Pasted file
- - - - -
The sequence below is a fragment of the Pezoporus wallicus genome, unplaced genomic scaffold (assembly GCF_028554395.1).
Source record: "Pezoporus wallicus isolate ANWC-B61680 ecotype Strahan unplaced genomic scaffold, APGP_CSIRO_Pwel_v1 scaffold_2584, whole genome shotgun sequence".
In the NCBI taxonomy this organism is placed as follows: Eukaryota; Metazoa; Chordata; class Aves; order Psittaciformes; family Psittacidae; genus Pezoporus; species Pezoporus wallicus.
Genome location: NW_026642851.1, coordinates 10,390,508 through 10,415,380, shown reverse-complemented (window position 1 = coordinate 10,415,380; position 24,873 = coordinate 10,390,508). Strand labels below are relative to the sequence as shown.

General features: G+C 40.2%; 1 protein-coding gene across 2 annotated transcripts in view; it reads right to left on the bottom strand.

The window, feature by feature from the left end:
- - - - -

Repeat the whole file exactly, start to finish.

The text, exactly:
The sequence below is a fragment of the Pezoporus wallicus genome, unplaced genomic scaffold (assembly GCF_028554395.1).
Source record: "Pezoporus wallicus isolate ANWC-B61680 ecotype Strahan unplaced genomic scaffold, APGP_CSIRO_Pwel_v1 scaffold_2584, whole genome shotgun sequence".
In the NCBI taxonomy this organism is placed as follows: Eukaryota; Metazoa; Chordata; class Aves; order Psittaciformes; family Psittacidae; genus Pezoporus; species Pezoporus wallicus.
Genome location: NW_026642851.1, coordinates 10,390,508 through 10,415,380, shown reverse-complemented (window position 1 = coordinate 10,415,380; position 24,873 = coordinate 10,390,508). Strand labels below are relative to the sequence as shown.

General features: G+C 40.2%; 1 protein-coding gene across 2 annotated transcripts in view; it reads right to left on the bottom strand.

The window, feature by feature from the left end: